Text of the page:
USA — Emergency management officials said at 1 p.m. Monday that 131 structures and 2,583 acres of land have been destroyed by a wind-fueled wildfire still smoldering in Hutchinson County.
Revised estimates put the fire at only 35 percent contained, said Troy Ducheneaux, a regional coordinator for the Texas Forest Service.
Weve got crews still in the area. They are mopping it up at this point. Weve got a lot of hotspots. You know how yuccas and mesquite are, they dont want to go out, Fritch Police Chief Monte Leggett said Monday morning. Lake Meredith Harbor is still in full evacuation. No one in, no one out. The majority of the destruction was in the Lake Meredith Harbor subdivision.
Residents probably wont be allowed to return to their homes until Tuesday morning at the earliest, Leggett told a group of residents.
About 2,100 people were evacuated from areas threatened by the fire overnight, Ducheneaux said.
The Lake Meredith Harbor subdivision remains under evacuation.
Red Cross teams are setting up evacuation centers for those affected by wildfires. In the Borger area, people should head to Johnson Community Center, 1201 Bulldog Blvd. In Fritch, these are the safe places to go: Fritch High School, 538 Eagle Blvd The fire was about 75 percent contained by 9:30 a.m. Monday, officials said.
Its really bad, said Danny Richards, Hutchinson County emergency management coordinator. It looks like a war zone. Its a disaster.
One person died of a heart attack during the fire, said Fritch City Manager John Horst.
We dont feel like it was associated with the fire, said Hutchinson County Justice of the Peace Precinct 2 Cindy Irwin. He had a lot of cardiac issues. He was found in his yard.
The homes destroyed by the fire, located about one mile north of Fritch in Lake Meredith Harbor, were a mix of mobile and traditional homes, Richards said.
Fritch Postmaster Laura Richardson said the post office is holding mail for residents who have been evacuated.
Lake Meredith National Recreation Area personnel aided in the response to the gust-fueled blaze.
We had everybody we have out. Id say over a dozen fire personnel on engines, all our operations guys, said Chief Ranger Paul Jones. We had a little property damage. Fritch Fortress and Sanford Yake are closed, but Harbor Bay (neighborhood) is catastrophic.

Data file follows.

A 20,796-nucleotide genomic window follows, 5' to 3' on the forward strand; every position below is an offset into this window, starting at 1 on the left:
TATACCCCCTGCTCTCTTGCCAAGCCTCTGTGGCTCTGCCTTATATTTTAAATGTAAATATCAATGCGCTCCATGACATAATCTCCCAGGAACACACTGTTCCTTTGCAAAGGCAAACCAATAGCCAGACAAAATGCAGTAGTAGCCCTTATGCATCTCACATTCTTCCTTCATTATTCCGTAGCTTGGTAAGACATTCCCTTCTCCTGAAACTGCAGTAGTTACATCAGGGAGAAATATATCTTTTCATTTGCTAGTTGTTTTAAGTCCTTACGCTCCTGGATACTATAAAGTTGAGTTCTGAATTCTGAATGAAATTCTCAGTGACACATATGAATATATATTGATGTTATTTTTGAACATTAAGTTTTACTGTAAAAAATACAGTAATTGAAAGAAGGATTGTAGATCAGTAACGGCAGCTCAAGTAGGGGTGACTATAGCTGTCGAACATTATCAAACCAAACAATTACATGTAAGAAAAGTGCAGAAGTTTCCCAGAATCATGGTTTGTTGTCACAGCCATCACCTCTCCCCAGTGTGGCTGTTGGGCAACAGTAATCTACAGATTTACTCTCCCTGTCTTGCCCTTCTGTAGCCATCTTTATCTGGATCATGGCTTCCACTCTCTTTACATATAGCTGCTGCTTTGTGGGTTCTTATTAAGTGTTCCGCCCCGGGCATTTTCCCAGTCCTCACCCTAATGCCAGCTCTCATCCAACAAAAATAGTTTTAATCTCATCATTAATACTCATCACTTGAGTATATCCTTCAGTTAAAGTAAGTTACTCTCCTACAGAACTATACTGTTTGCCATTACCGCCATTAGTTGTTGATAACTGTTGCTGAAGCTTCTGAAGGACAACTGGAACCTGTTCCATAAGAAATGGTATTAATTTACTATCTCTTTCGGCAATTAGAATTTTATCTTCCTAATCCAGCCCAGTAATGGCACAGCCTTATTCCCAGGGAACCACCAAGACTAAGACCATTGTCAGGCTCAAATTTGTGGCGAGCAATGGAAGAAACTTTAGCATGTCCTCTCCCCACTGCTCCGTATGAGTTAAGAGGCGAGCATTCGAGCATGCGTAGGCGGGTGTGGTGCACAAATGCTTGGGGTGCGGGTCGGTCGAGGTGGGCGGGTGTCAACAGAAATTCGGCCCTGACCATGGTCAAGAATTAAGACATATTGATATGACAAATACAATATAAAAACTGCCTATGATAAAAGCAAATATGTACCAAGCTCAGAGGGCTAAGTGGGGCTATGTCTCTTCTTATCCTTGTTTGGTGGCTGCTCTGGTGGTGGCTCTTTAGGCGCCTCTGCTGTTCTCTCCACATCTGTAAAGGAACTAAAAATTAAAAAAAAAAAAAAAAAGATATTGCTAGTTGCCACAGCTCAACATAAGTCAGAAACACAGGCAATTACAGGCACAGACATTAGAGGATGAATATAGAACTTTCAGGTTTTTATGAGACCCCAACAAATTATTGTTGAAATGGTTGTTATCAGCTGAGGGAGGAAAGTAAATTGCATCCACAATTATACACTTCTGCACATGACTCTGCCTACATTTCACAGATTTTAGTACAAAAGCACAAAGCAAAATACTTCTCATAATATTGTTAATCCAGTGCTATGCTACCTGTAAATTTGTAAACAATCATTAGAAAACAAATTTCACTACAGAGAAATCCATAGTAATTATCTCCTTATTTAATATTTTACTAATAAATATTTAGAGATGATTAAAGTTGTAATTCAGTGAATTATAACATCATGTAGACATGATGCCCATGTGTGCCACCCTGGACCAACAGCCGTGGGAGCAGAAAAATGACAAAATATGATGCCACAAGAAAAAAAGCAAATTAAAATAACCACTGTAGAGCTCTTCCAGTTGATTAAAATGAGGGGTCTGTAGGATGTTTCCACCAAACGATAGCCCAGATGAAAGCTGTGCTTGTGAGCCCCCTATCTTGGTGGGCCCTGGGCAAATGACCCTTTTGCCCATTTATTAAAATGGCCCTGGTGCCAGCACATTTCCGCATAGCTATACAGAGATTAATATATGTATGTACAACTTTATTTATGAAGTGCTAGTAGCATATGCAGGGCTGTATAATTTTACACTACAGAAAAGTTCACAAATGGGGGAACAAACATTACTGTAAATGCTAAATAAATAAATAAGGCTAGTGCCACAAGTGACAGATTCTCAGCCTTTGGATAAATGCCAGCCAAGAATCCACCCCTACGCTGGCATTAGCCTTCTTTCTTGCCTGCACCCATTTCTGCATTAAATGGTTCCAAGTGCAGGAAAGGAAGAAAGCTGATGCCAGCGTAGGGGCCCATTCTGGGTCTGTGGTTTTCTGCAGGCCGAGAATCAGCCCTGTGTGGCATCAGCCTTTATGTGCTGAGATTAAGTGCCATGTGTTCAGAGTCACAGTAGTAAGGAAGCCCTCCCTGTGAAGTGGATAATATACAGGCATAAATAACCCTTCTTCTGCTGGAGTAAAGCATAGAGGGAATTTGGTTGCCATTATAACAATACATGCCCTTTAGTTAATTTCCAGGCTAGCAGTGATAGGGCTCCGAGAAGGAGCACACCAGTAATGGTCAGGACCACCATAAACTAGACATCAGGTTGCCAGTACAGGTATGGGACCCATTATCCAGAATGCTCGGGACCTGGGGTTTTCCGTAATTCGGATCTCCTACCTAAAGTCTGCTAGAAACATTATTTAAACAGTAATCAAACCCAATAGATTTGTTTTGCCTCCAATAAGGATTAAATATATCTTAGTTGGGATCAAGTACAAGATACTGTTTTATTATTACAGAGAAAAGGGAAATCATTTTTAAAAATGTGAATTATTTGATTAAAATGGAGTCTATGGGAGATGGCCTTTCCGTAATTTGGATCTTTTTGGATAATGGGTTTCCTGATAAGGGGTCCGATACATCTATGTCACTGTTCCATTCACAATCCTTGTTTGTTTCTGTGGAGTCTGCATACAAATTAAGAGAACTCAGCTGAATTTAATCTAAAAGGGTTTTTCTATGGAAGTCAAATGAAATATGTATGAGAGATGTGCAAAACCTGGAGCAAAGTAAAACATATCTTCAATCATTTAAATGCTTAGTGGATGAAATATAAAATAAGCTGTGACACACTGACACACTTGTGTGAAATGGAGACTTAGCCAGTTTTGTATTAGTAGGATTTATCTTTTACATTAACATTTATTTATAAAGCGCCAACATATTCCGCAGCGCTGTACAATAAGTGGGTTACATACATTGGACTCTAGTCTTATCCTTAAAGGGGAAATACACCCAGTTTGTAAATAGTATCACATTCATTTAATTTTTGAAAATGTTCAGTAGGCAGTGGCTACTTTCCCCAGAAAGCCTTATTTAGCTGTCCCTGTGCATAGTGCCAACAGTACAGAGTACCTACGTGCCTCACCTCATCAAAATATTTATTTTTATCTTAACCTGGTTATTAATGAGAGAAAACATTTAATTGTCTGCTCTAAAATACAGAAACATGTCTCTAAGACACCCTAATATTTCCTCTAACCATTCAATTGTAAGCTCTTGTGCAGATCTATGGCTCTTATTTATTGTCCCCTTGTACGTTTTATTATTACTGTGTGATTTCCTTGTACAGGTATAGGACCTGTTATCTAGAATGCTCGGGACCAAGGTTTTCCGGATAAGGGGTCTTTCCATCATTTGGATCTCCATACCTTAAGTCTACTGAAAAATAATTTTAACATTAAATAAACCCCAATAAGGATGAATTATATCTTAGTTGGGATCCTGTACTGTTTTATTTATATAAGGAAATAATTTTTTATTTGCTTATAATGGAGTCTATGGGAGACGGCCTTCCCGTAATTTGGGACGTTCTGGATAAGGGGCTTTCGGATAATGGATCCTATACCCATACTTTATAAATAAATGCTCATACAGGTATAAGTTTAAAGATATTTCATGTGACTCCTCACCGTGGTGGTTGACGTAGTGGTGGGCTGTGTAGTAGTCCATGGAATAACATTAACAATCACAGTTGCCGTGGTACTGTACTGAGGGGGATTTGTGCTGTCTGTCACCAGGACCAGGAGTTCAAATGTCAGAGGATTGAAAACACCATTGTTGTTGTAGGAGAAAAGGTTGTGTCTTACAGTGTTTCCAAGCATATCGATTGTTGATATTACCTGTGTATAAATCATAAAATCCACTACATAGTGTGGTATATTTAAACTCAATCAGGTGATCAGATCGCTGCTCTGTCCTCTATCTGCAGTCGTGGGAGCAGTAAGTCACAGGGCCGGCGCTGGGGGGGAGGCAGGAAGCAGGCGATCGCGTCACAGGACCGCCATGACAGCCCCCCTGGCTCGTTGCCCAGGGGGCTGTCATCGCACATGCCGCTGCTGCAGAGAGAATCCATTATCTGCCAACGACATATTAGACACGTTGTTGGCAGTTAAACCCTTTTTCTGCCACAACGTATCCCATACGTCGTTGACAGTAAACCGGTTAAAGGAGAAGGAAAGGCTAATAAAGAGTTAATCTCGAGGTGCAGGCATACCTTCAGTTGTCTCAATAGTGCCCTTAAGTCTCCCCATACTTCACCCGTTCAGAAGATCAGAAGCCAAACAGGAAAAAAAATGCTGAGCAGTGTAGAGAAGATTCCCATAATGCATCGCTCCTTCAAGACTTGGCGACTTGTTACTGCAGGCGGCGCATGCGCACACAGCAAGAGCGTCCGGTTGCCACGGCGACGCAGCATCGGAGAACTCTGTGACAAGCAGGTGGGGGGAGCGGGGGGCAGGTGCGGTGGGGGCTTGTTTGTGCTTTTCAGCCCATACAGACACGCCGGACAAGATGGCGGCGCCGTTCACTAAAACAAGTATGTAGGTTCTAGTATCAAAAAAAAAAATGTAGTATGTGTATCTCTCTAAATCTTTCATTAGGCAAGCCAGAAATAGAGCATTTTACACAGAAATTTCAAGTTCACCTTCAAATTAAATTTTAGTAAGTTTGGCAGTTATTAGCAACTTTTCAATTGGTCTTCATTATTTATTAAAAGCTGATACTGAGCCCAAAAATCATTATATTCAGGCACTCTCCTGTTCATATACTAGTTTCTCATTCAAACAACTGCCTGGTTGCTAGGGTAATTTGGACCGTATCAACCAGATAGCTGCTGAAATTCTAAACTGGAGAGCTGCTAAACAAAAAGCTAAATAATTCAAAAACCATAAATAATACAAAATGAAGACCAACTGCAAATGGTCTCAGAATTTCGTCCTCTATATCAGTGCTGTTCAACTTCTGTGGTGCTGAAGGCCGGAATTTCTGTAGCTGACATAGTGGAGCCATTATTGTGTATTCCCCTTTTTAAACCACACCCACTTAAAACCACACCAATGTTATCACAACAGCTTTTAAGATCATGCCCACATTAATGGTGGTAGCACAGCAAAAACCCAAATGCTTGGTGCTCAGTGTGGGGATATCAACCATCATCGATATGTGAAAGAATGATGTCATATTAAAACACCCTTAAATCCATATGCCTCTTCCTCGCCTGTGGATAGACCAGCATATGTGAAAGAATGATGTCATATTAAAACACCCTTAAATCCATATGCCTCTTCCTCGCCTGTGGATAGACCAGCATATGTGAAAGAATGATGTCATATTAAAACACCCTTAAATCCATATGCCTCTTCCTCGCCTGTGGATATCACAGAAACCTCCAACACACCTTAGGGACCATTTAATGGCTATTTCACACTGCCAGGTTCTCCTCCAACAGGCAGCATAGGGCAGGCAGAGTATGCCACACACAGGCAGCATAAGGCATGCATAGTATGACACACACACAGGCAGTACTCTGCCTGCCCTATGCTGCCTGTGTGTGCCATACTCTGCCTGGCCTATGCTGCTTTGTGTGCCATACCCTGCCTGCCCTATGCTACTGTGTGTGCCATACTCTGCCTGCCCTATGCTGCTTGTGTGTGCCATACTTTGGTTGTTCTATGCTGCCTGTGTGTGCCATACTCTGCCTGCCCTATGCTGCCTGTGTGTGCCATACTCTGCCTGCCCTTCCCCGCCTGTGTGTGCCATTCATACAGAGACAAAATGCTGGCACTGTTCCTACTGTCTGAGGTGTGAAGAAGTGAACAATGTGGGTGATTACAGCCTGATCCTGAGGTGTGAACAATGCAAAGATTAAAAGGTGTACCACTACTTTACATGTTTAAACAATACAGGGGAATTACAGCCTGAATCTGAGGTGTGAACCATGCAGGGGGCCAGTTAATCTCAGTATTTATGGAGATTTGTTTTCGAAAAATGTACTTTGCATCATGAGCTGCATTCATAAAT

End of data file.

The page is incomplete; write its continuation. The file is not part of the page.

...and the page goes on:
Around noon, almost all park fire personnel were out working the fire.
Ive got two getting some winks (sleep), but all my other folks are out, Jones said.
The fire broke out about 4 p.m. Sunday and prompted a response from about 25 different fire departments in a 165-mile radius. Richards said humidity from storms that had moved in through the night was helping and firefighters hoped to have the fire completely contained sometime during the night.
The Randall County Fire Department brought two brush trucks, an engine and three command units from Randall.
We went to assist with structure protection and helped mop up a flank area, said Deputy Chief Dennis Gwynn. We got home about 3:30 this morning.
In addition, the department brought its Mobile Operations Center which supports the incident command as a headquarters for communications for all emegency-response units involved.
The Operations Center remains on the scene.
Amarillo National Weather Service meteorologist B.J. Simpson said the humidity was 65 percent about 3 a.m. Winds were traveling north and northwest and were 25 miles per hour to 45 miles per hour, Simpson said. A shift in winds earlier in the evening caused emergency personnel to close Highway 136 and all traffic through Fritch as the fire threaten to approach the city and smoke and dust lowered visibility to dangerous levels, said Department of Public Safety Trooper Chris Ray.
Residents of Sanford, which were under a mandatory evacuation order at one point, were allowed back into their homes after 11 p.m. Evacuees were directed to centers established at Sanford-Fritch High School and Celebration Church in Fritch and Johnson Park Youth Center in Borger.
Robert Vinyard, a Borger city council member, said there were between 50 and 60 residents from Sanford at the Borger evacuation site, but the number had dropped to about 10 once the residents were allowed back in their homes. He said the center opened its doors about 8 p.m. and immediately began receiving blankets and supplies from people and businesses in the community.
We appreciate all their help and concern, Vinyard said of those who donated. It makes our job easier.
The center was not in need of any supplies Sunday night, said Vinyard and the other council members. The centers in Fritch were in good shape for the night as well, said Steve Pair, executive director of the American Red Cross Texas Panhandle chapters.
Pair said they had about 57 displaced residents at the high school and about 70 at the church. Fifteen Red Cross volunteers were assisting at the three evacuation centers, with more on the way to begin damage assessment in the morning, Pair said.
By 2 a.m., Richards said fire crews were in affected areas, but were being hindered by down power lines as they attempted to assess damages and investigate if there was anyone injured in the fire. There had been no reported injuries at the time, said Richards.
The fire was the third in the area Sunday, said Richards, with the first occurring at 4 a.m. By 2 a.m., fire crews were attempting to complete a shift change to relieve firefighters who had been on duty the longest.
Some of the firemen havent slept in 30 hours, said Richards.